His 7 min. per mile pace falls short of 6:53 needed to break world record
by Joel Patenaude
By running 100 miles on a high school track at a 7 minute per mile pace, Zach Bitter bested his own American record for that distance on December 19.
Bitter, who moved to Davis, California, from Madison, Wisconsin, this past summer, returned to the track at Central High School in Phoenix, Arizona, for the Desert Solstice Invitational. At the event in 2013, Bitter set the American record for 100 miles by running the distance in 11 hours 47 minutes 21 seconds.
Because it was within reach, he continued until he set a new 12-hour world record of 101.66 miles.
Bitter bested his 100-mile feat by running 11:40:55 on Saturday. That averages to half a second over 7 minutes per mile. As impressive as that is, Bitter’s declared goal going into the race was to break the 100-mile world record of 11:28:03, set by Russian Oleg Kharitonov in 2002. To do that, Bitter would have needed to run faster than Kharitonov’s 6:53 pace.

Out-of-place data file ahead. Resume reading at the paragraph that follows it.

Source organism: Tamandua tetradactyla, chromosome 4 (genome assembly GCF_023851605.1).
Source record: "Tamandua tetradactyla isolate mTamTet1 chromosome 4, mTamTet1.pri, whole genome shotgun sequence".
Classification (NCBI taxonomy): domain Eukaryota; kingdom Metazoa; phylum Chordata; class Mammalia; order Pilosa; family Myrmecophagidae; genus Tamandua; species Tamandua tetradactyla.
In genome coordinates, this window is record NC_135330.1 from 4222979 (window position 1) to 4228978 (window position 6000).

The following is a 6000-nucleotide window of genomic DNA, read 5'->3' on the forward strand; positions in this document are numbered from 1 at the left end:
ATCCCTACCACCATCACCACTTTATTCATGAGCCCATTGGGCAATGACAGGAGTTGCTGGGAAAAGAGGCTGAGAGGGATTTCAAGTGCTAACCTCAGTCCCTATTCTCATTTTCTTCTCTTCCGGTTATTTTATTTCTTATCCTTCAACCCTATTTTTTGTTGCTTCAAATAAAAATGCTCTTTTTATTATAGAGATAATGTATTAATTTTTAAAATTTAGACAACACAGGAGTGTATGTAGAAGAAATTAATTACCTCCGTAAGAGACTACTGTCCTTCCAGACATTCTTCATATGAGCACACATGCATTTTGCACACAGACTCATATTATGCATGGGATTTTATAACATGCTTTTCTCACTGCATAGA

According to a commentator heard on this 10-minute video posted on Facebook, Bitter broke the American record for 100K en route to resetting the 100 mile record. After finishing, Bitter lay on the track for some time, talking about pain his right hamstring and right shoulder and his craving for a burger. He said he doubted he could have continued running to challenge the 12-hour U.S. record he set in 2013.
Bitter already holds the 200K U.S. record (16:23:33) and many untra-distance race course records.
To train for his second Desert Solstice 100-mile race – his fourth ultra-distance track event – Bitter put in some monster mileage. According to his blog, he ran 144 to 169 miles for three consecutive weeks in November. A lot of that was run on a track. He ran in both directions knowing that at Desert Solstice runners switch from running counterclockwise to clockwise and back every four hours to alleviate the stress caused by turning in only one direction on the 400-meter track.
Joel Patenaude is the editor of Silent Sports.